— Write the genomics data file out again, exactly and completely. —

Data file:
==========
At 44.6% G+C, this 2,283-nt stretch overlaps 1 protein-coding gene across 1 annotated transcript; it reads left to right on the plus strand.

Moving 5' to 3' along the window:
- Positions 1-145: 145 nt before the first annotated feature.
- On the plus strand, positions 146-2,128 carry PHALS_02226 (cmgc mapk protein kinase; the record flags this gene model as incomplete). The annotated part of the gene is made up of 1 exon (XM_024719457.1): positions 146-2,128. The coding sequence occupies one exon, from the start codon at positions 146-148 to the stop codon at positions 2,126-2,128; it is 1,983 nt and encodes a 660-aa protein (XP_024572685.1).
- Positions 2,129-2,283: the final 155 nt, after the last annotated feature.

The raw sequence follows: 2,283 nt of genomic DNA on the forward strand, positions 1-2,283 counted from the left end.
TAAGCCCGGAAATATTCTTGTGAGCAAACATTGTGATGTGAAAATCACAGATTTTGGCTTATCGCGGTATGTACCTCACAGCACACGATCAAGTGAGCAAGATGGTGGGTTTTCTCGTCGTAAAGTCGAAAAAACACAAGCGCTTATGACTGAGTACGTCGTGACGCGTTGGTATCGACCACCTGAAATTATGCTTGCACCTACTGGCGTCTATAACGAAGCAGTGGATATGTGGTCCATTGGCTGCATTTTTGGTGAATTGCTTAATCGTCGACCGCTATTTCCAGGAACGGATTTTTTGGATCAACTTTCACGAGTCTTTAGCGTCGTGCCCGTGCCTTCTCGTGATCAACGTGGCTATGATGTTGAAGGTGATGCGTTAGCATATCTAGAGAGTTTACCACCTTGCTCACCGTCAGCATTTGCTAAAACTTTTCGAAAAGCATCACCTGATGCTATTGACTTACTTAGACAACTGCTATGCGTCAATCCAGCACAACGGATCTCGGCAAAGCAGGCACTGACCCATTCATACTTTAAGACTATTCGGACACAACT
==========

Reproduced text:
At 44.6% G+C, this 2,283-nt stretch overlaps 1 protein-coding gene across 1 annotated transcript; it reads left to right on the plus strand.

Moving 5' to 3' along the window:
- Positions 1-145: 145 nt before the first annotated feature.
- On the plus strand, positions 146-2,128 carry PHALS_02226 (cmgc mapk protein kinase; the record flags this gene model as incomplete). The annotated part of the gene is made up of 1 exon (XM_024719457.1): positions 146-2,128. The coding sequence occupies one exon, from the start codon at positions 146-148 to the stop codon at positions 2,126-2,128; it is 1,983 nt and encodes a 660-aa protein (XP_024572685.1).
- Positions 2,129-2,283: the final 155 nt, after the last annotated feature.

The raw sequence follows: 2,283 nt of genomic DNA on the forward strand, positions 1-2,283 counted from the left end.
TAAGCCCGGAAATATTCTTGTGAGCAAACATTGTGATGTGAAAATCACAGATTTTGGCTTATCGCGGTATGTACCTCACAGCACACGATCAAGTGAGCAAGATGGTGGGTTTTCTCGTCGTAAAGTCGAAAAAACACAAGCGCTTATGACTGAGTACGTCGTGACGCGTTGGTATCGACCACCTGAAATTATGCTTGCACCTACTGGCGTCTATAACGAAGCAGTGGATATGTGGTCCATTGGCTGCATTTTTGGTGAATTGCTTAATCGTCGACCGCTATTTCCAGGAACGGATTTTTTGGATCAACTTTCACGAGTCTTTAGCGTCGTGCCCGTGCCTTCTCGTGATCAACGTGGCTATGATGTTGAAGGTGATGCGTTAGCATATCTAGAGAGTTTACCACCTTGCTCACCGTCAGCATTTGCTAAAACTTTTCGAAAAGCATCACCTGATGCTATTGACTTACTTAGACAACTGCTATGCGTCAATCCAGCACAACGGATCTCGGCAAAGCAGGCACTGACCCATTCATACTTTAAGACTATTCGGACACAACT